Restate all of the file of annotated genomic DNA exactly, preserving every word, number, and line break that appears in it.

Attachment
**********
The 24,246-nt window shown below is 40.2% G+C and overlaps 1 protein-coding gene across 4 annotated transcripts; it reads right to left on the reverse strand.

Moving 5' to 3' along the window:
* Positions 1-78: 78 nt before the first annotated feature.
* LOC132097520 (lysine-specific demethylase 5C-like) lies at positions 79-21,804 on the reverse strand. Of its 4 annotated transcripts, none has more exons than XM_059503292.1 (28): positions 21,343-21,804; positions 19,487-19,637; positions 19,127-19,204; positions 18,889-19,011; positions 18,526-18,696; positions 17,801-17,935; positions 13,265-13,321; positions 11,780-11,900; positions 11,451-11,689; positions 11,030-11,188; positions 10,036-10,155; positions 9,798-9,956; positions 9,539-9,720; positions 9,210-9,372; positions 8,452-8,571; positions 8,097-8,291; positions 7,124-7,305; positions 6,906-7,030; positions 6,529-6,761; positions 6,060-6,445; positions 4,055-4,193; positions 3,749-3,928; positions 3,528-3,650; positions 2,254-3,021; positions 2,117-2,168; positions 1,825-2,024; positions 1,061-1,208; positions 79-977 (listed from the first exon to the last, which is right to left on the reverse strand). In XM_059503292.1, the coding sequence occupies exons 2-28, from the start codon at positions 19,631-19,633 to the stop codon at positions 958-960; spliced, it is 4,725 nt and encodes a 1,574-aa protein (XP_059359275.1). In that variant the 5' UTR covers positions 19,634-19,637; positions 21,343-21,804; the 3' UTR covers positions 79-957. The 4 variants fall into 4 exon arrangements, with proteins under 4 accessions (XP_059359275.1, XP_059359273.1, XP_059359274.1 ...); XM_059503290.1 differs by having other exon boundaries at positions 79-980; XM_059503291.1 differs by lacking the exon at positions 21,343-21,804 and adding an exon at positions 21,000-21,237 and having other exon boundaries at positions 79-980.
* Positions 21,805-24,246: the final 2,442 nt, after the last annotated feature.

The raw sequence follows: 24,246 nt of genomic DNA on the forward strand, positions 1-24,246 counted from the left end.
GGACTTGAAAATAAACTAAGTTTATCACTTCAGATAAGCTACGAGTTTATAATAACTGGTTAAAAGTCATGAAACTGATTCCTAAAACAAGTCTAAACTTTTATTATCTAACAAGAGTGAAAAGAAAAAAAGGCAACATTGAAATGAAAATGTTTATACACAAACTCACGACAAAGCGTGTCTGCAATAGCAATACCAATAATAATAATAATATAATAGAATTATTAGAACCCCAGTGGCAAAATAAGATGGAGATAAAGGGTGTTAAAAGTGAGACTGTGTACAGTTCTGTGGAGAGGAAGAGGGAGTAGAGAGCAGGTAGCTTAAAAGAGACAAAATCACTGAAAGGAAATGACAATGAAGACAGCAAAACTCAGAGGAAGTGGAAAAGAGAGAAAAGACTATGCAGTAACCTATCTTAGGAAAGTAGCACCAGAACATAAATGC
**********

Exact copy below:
The 24,246-nt window shown below is 40.2% G+C and overlaps 1 protein-coding gene across 4 annotated transcripts; it reads right to left on the reverse strand.

Moving 5' to 3' along the window:
* Positions 1-78: 78 nt before the first annotated feature.
* LOC132097520 (lysine-specific demethylase 5C-like) lies at positions 79-21,804 on the reverse strand. Of its 4 annotated transcripts, none has more exons than XM_059503292.1 (28): positions 21,343-21,804; positions 19,487-19,637; positions 19,127-19,204; positions 18,889-19,011; positions 18,526-18,696; positions 17,801-17,935; positions 13,265-13,321; positions 11,780-11,900; positions 11,451-11,689; positions 11,030-11,188; positions 10,036-10,155; positions 9,798-9,956; positions 9,539-9,720; positions 9,210-9,372; positions 8,452-8,571; positions 8,097-8,291; positions 7,124-7,305; positions 6,906-7,030; positions 6,529-6,761; positions 6,060-6,445; positions 4,055-4,193; positions 3,749-3,928; positions 3,528-3,650; positions 2,254-3,021; positions 2,117-2,168; positions 1,825-2,024; positions 1,061-1,208; positions 79-977 (listed from the first exon to the last, which is right to left on the reverse strand). In XM_059503292.1, the coding sequence occupies exons 2-28, from the start codon at positions 19,631-19,633 to the stop codon at positions 958-960; spliced, it is 4,725 nt and encodes a 1,574-aa protein (XP_059359275.1). In that variant the 5' UTR covers positions 19,634-19,637; positions 21,343-21,804; the 3' UTR covers positions 79-957. The 4 variants fall into 4 exon arrangements, with proteins under 4 accessions (XP_059359275.1, XP_059359273.1, XP_059359274.1 ...); XM_059503290.1 differs by having other exon boundaries at positions 79-980; XM_059503291.1 differs by lacking the exon at positions 21,343-21,804 and adding an exon at positions 21,000-21,237 and having other exon boundaries at positions 79-980.
* Positions 21,805-24,246: the final 2,442 nt, after the last annotated feature.

The raw sequence follows: 24,246 nt of genomic DNA on the forward strand, positions 1-24,246 counted from the left end.
GGACTTGAAAATAAACTAAGTTTATCACTTCAGATAAGCTACGAGTTTATAATAACTGGTTAAAAGTCATGAAACTGATTCCTAAAACAAGTCTAAACTTTTATTATCTAACAAGAGTGAAAAGAAAAAAAGGCAACATTGAAATGAAAATGTTTATACACAAACTCACGACAAAGCGTGTCTGCAATAGCAATACCAATAATAATAATAATATAATAGAATTATTAGAACCCCAGTGGCAAAATAAGATGGAGATAAAGGGTGTTAAAAGTGAGACTGTGTACAGTTCTGTGGAGAGGAAGAGGGAGTAGAGAGCAGGTAGCTTAAAAGAGACAAAATCACTGAAAGGAAATGACAATGAAGACAGCAAAACTCAGAGGAAGTGGAAAAGAGAGAAAAGACTATGCAGTAACCTATCTTAGGAAAGTAGCACCAGAACATAAATGC